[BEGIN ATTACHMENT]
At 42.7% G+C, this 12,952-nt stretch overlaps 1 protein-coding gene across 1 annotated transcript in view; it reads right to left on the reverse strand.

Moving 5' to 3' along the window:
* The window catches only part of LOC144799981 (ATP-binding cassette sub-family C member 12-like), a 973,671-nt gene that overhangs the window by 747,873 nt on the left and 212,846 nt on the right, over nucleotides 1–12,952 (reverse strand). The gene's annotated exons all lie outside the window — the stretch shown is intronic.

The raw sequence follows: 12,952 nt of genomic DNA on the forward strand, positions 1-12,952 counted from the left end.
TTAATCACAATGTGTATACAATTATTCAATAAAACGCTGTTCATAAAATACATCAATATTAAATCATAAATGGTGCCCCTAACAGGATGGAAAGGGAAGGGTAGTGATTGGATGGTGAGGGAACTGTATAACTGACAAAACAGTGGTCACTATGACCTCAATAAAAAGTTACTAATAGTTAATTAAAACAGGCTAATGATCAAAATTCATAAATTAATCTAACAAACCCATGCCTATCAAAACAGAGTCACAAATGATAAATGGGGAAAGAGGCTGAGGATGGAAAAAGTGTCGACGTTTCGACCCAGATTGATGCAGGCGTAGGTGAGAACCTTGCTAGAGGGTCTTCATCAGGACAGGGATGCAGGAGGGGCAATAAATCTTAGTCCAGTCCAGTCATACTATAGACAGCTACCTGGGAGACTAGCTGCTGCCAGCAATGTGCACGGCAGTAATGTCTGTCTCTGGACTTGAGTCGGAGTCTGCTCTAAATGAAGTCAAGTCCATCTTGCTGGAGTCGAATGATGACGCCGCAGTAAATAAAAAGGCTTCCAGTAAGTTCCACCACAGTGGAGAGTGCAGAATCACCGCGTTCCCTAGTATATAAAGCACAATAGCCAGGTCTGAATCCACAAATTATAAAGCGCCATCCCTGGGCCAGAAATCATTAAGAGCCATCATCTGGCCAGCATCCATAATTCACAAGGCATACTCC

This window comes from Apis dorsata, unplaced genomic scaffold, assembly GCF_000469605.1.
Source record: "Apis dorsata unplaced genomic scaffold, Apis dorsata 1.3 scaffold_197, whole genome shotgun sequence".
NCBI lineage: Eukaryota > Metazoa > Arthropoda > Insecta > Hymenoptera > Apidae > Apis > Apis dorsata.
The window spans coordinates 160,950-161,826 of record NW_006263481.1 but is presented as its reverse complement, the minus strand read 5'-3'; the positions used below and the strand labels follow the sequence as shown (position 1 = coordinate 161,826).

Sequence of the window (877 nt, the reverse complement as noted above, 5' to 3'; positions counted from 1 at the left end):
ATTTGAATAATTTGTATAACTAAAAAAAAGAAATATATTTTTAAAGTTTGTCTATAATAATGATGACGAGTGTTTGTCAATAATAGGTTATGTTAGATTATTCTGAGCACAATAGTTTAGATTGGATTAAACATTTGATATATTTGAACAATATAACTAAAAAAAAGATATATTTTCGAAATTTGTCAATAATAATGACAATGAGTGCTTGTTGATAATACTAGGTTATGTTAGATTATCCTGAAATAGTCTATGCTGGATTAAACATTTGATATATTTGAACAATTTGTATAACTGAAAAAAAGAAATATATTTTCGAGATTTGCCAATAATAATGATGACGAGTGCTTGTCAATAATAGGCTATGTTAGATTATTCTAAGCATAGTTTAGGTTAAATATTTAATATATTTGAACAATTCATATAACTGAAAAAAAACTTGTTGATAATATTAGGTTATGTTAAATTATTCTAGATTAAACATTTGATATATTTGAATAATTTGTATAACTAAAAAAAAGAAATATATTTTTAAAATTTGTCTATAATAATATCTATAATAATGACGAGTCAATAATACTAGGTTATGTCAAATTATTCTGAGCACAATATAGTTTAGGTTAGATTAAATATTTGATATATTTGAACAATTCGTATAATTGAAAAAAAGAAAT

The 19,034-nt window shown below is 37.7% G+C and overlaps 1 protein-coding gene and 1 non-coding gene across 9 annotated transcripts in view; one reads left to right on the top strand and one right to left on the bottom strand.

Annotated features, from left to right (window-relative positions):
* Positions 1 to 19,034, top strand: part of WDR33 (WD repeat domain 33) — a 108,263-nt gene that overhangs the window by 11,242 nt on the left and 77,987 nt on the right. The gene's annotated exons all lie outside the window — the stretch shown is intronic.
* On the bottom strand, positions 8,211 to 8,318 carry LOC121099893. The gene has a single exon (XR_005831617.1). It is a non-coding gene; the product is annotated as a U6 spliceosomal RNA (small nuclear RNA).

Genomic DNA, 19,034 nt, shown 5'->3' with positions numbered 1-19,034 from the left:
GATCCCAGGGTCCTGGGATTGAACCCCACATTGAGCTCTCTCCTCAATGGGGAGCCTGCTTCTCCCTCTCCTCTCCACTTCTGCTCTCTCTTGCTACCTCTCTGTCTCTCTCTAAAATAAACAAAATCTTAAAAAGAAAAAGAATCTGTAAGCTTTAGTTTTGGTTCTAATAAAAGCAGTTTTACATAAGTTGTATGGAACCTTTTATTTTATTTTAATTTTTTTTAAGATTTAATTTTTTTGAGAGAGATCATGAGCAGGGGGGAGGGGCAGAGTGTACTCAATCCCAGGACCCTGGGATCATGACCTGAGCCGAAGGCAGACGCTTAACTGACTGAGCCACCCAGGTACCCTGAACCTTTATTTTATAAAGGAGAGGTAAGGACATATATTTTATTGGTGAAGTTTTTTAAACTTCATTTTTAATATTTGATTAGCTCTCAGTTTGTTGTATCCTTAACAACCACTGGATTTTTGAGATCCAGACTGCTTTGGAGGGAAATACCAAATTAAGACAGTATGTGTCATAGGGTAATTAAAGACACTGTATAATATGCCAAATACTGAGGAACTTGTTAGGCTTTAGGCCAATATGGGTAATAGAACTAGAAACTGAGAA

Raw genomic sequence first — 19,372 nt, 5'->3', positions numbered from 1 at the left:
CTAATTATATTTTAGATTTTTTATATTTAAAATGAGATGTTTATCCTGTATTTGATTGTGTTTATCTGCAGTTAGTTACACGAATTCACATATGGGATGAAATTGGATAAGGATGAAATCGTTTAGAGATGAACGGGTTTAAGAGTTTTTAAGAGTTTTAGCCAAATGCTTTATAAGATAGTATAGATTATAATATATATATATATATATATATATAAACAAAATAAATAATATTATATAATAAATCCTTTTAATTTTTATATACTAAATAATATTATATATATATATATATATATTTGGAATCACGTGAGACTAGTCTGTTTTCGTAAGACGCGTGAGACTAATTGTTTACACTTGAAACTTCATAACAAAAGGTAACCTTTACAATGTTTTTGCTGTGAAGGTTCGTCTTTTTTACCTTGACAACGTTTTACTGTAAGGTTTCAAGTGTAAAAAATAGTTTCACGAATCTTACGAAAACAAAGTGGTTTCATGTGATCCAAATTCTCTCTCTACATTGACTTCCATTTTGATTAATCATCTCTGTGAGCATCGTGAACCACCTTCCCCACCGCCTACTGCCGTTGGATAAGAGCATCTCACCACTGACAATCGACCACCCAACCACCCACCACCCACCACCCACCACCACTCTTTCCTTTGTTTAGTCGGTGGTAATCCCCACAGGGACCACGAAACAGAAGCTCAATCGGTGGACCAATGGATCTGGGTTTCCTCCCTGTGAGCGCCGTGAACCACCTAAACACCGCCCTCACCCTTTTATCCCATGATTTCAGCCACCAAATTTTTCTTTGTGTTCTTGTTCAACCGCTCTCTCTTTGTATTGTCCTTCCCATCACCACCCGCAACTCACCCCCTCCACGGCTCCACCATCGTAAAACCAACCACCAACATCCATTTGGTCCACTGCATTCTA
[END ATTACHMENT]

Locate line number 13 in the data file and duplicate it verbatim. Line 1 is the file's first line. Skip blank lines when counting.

Annotated features, from left to right (window-relative positions):